“What’s it like to be a home?” Prairie M. Faul asks. The whole of her second chapbook, Burnt Sugarcane, seems to be an attempt to answer this fundamental question. In Faul’s work the body is a home, but not one that’s going to last. She writes, “we decided arteries / make for great architecture.” As in her previous chap, Root-Heart, the heart becomes a home, though not always a comfortable one.
There is a deep weariness to Faul’s work. This, perhaps, is what it means to be a trans poet: to be tired, always and endlessly, and yet to continue on, if only through the written word. In “I wanna shave my head, I wanna leave this town,” she writes, “One day i woke up / & i’ve felt tired ever since.” Her work is both romantic and not: in these poems, experience is written raw, and yet there’s a terrible beauty in it. Faul writes, “She took me to the field where names are born & fucked me in the flowers(?). They felt like flowers(?)” For Faul, flowers are just flowers, and yet in her work we see them anew. The work beckons to the reader, asking, “what could be better than fucking in the flowers?” And, truthfully, it seems that few things could be.
Burnt Sugarcane has a lot to say, but it also deals in intimate silences. In “You gave me yr smoked sugarcane after the reading,” Faul writes, “what a sweet mouth / that opens / & wont speak.” Here, sweetness is equated with silence, to dizzying effect. How much easier it is to love that which remains silent, and how much sweeter we are before we speak.
Yet Burnt Sugarcane is anything but a placid, silent chap. In it, Faul, like so many of us, seems determined to write herself into existence. In “In which we’re alive in Mid-City,” she writes, “It feels like comfort though / knowing we’re written down.” And this makes a good deal of sense. As a trans poet, I personally feel constantly at odds with the world around me. I fight incessantly to make space for myself within a culture and a canon that denies my very existence. And thus, Faul’s consolation is my consolation, too. When she writes herself into comfort, I myself am comforted.
Indeed, in Burnt Sugarcane, the trans body becomes literally and fittingly transcendent. In “Astral projecting my insecurities onto you,” Faul challenges one of the moon’s many lovers, asking, “did you think / you / could be / enough?” The poem is in direct conversation with J. Jennifer Espinoza’s cosmos-shattering poem “The Moon Is Trans.” And, just as in Espinoza’s work, the moon, hanging high above the world as an eternally luminous trans body, defies the temporal and spatial limitations of human physicality. The moon, as Faul writes her, will outlast all else. She writes, “You / will be / light years / away / fading / & still / She will glow.” It is of no small significance that the moon’s pronoun, “She,” is capitalized throughout.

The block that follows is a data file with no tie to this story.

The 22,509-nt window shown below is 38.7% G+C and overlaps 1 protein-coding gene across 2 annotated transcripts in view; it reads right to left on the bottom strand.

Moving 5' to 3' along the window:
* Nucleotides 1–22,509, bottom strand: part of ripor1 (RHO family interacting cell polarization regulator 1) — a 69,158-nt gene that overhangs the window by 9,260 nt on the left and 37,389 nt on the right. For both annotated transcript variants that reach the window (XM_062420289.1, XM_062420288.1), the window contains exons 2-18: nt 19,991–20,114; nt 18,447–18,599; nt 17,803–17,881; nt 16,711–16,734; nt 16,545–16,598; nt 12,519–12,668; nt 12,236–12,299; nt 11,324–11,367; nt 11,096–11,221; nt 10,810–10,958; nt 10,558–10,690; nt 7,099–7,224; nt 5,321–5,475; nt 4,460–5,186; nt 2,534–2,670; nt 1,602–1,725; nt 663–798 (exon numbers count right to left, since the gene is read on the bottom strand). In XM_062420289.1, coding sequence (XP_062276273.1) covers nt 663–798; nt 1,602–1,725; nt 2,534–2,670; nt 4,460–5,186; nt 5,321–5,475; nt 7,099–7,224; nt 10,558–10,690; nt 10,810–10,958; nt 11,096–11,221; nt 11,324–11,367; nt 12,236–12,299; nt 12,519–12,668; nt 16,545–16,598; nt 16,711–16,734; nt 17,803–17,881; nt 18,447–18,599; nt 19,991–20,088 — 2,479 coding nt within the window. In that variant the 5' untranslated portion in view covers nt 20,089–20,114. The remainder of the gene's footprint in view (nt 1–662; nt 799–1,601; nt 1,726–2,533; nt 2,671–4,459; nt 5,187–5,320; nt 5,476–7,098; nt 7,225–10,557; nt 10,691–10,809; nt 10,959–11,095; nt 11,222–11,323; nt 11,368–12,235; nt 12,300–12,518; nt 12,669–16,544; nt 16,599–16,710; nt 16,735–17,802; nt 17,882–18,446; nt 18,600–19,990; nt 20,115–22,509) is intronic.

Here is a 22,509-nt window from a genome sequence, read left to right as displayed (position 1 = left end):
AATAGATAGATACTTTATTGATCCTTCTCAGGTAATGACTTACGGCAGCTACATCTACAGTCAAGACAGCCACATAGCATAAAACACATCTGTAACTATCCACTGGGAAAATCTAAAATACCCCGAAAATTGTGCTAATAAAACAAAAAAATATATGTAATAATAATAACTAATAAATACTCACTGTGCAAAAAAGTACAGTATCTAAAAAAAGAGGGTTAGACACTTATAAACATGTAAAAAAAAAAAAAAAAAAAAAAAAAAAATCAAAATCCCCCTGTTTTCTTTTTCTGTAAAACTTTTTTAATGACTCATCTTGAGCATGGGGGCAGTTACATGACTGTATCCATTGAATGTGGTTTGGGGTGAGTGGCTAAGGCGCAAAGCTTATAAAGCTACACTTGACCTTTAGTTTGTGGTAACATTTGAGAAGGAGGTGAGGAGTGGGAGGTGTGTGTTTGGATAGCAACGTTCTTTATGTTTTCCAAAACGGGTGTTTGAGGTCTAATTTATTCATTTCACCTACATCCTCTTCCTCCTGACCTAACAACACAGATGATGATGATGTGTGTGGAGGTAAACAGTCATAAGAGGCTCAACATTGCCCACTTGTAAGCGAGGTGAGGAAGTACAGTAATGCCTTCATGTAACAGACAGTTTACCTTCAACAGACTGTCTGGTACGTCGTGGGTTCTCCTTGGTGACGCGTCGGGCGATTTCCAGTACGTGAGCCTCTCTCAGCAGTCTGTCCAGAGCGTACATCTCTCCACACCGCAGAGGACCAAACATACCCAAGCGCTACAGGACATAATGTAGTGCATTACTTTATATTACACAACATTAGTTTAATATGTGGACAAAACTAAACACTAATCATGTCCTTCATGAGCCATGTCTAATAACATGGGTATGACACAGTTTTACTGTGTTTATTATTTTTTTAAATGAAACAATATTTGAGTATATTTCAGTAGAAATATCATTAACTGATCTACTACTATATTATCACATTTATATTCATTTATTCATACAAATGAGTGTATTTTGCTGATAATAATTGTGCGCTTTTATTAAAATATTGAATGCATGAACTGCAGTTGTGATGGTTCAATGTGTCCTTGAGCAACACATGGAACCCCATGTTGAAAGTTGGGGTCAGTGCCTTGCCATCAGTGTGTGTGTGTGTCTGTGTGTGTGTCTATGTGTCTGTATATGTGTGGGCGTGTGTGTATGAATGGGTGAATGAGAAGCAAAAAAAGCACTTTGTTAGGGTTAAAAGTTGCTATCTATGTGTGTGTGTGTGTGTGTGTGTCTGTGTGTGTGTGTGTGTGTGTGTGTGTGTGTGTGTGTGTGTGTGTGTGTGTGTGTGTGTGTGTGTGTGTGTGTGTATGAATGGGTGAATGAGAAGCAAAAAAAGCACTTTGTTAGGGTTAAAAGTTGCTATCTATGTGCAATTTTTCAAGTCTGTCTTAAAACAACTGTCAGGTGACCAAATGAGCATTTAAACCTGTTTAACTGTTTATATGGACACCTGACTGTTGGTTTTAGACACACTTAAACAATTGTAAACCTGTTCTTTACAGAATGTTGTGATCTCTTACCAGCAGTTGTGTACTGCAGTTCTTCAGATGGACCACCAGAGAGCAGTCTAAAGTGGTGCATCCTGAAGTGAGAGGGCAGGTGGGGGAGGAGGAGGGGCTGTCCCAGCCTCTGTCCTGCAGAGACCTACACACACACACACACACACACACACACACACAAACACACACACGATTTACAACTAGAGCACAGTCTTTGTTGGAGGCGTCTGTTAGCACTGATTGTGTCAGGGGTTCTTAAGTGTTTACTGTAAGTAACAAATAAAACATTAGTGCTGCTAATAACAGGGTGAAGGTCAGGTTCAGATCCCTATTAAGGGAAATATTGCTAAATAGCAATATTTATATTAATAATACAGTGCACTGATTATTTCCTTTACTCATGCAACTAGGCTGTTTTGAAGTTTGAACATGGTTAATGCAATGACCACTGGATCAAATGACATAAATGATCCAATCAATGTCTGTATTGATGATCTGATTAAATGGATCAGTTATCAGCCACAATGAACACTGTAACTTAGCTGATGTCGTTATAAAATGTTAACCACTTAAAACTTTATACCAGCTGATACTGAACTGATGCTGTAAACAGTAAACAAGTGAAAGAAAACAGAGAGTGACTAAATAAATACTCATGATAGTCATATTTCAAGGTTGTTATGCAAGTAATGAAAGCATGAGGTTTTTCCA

As Faul’s work struggles with the idea of home, and of coming to feel at home in one’s body and in the bodies of others, violence necessarily comes into play. In “Ma Louisiane” (“My Louisiana” in French), Faul writes, “i tell ma mère / there’s blood / in the bayou.” The poem describes the speaker’s return to her native Louisiana, which the speaker finds saturated with blood. This bloodiness comes to permeate all aspects of domestic life within the poem, appearing “in the black pot / boiled / up inside / rice that grew / in fields / soaked with it.” For Faul, home is not something to be taken for granted, but something fought for at great physical cost. Indeed, the speaker of Faul’s poems seems perennially embattled, ready to fight at a moment’s notice. In “Dog-tooth 73,” she writes, “i wanna bite the hands / that have felt me / fed me / fucked a not-me.” The speaker of these poems, though weary, is ready, always, to defend herself. This, too, rings true to my experience of transness. For trans folks, the few moments in which we can close our eyes or lower our hands come as both blessings and surprises. If there is violence in Faul’s work, it is violence which descends from the hands of the world, with which the speaker, it seems, is all too familiar.
And yet, while Faul seems ready at every turn to defend herself from the relentlessly perpetrated violence of cis-heteronormativity, her work is unceasingly, beautifully vulnerable. This, more than anything else, is what struck me as I made my way through Burnt Sugarcane. Faul’s work is full of love. In “To Alpen Rose, to Strawberry Morning,” Faul writes, “i hope you know / how nice it looks out here / on the floor.” In this moment, Faul reminds us that amidst the struggle to survive, in each mundane moment of our menial existences, there is some small poetic beauty to glean, even (or perhaps especially) from the meanness of life. Faul appears in person at the end of the poem, signing it “Love always, / Prairie.” And though it may have been written for someone else, the reader can’t help but feel that Faul really does love them. Burnt Sugarcane proves itself well worth both your money and your time for the rare and beautiful experience of being loved by Prairie M. Faul.
Jo Gehringer is a mixed-race trans poet from Omaha, Nebraska. They currently live in New Orleans. They are a co-founder of tenderness, yea (tendernessyea.com). Their work has appeared in Paper Darts, Spy Kids Review, OMEGA, and elsewhere. They tweet @unlovablehottie and they love you, like, a lot.